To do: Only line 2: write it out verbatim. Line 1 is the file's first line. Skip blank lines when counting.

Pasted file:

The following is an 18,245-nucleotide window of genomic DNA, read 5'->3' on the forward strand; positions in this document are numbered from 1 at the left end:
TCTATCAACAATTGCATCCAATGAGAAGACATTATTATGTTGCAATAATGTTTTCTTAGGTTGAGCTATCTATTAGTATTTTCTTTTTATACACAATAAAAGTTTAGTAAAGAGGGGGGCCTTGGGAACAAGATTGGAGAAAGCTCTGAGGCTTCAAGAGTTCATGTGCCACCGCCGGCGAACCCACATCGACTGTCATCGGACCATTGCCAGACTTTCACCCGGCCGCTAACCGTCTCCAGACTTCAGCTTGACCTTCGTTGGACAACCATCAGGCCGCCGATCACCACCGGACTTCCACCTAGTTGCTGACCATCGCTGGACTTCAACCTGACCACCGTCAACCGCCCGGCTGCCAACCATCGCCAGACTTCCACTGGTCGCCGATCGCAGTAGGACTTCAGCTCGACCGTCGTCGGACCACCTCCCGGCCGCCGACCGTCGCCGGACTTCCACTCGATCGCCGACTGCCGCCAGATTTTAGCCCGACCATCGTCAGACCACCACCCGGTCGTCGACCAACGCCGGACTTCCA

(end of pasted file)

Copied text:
TCTATCAACAATTGCATCCAATGAGAAGACATTATTATGTTGCAATAATGTTTTCTTAGGTTGAGCTATCTATTAGTATTTTCTTTTTATACACAATAAAAGTTTAGTAAAGAGGGGGGCCTTGGGAACAAGATTGGAGAAAGCTCTGAGGCTTCAAGAGTTCATGTGCCACCGCCGGCGAACCCACATCGACTGTCATCGGACCATTGCCAGACTTTCACCCGGCCGCTAACCGTCTCCAGACTTCAGCTTGACCTTCGTTGGACAACCATCAGGCCGCCGATCACCACCGGACTTCCACCTAGTTGCTGACCATCGCTGGACTTCAACCTGACCACCGTCAACCGCCCGGCTGCCAACCATCGCCAGACTTCCACTGGTCGCCGATCGCAGTAGGACTTCAGCTCGACCGTCGTCGGACCACCTCCCGGCCGCCGACCGTCGCCGGACTTCCACTCGATCGCCGACTGCCGCCAGATTTTAGCCCGACCATCGTCAGACCACCACCCGGTCGTCGACCAACGCCGGACTTCCA